Joint replacement arthroplasty: Is it ever indicated in PIP joint fracture-dislocations?

H. L. Baltzer, Steven Lawrence Moran

Research output: Chapter in Book/Report/Conference proceedingChapter

Abstract

Reconstruction of the proximal interphalangeal (PIP) joint in the setting of post-traumatic joint arthritis is a challenging problem. When there is little range of motion preoperatively within the PIP joint, arthrodesis can be performed. Amputation can be offered in the setting of a stiff painful finger, but is generally not the first-line treatment and is rather a salvage procedure in the setting of a failed joint reconstruction. In patients wishing to maintain some range of joint motion and avoid fusion, PIP joint reconstruction can be performed with a variety of techniques including vascularized toe joint transfer, autologous non-vascularized hemi-hamate transfer, and replacement joint arthroplasty. A variety of materials have been tried for PIP joint arthroplasty including silicone [1], titanium [2], cobalt, chrome, and polyethylene [3]. While silicone PIP arthroplasty has the longest track record within the United States, its nonanatomic design, limited durability, and limited stability make it a less than ideal choice for younger, more active patients. New options for PIP joint arthroplasty include the use of pyrocarbon. This chapter will examine the use of pyrocarbon arthroplasty following PIP trauma.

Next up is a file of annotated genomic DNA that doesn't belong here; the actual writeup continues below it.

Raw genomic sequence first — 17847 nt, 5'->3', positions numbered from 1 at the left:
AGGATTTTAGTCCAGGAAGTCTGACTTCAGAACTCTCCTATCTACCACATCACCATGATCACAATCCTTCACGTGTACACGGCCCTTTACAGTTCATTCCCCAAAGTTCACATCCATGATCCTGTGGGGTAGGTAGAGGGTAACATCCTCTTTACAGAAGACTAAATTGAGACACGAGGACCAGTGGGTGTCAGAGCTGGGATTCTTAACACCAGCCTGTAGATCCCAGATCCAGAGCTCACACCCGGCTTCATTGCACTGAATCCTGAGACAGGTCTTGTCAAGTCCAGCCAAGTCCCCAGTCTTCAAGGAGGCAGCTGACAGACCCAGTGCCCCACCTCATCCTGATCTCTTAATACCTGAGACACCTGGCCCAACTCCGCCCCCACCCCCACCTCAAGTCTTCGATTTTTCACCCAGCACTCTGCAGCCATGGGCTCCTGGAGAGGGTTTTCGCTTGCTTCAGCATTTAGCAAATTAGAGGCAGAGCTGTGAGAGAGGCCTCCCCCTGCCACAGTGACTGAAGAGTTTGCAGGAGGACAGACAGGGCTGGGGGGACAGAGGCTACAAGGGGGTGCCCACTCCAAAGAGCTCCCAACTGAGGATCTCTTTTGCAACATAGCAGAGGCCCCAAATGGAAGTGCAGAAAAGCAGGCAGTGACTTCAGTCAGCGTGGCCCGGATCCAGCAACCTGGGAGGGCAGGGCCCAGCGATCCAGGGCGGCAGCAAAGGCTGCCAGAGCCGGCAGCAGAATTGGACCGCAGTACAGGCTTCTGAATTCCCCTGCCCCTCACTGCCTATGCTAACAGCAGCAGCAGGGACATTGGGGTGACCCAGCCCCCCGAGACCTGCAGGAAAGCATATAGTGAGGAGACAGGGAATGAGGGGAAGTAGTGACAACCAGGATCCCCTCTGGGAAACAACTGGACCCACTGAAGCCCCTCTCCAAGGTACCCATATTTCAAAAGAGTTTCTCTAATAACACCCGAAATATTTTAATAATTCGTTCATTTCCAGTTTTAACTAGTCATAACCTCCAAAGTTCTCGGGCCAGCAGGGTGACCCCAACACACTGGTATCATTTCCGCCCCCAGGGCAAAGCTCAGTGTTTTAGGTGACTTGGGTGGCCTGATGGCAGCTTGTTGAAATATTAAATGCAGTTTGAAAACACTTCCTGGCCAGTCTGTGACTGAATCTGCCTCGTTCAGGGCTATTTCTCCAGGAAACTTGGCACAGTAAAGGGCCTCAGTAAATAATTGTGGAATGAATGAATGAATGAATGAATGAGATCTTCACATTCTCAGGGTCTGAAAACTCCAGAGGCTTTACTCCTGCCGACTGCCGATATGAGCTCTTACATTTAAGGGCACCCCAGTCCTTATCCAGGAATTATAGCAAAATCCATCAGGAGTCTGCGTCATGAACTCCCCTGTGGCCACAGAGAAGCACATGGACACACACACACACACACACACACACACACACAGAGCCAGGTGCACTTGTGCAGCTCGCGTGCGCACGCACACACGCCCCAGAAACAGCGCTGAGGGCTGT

Original languageEnglish (US)
Title of host publicationPIP Joint Fracture Dislocations: A Clinical Casebook
PublisherSpringer International Publishing
Pages155-170
Number of pages16
ISBN (Electronic)9783319285795
ISBN (Print)9783319285771
DOIs
StatePublished - Jan 1 2016

Keywords

  • Arthroplasty
  • Hemiarthroplasty
  • Proximal interphalangeal joint
  • Pyrocarbon

ASJC Scopus subject areas

  • Medicine(all)

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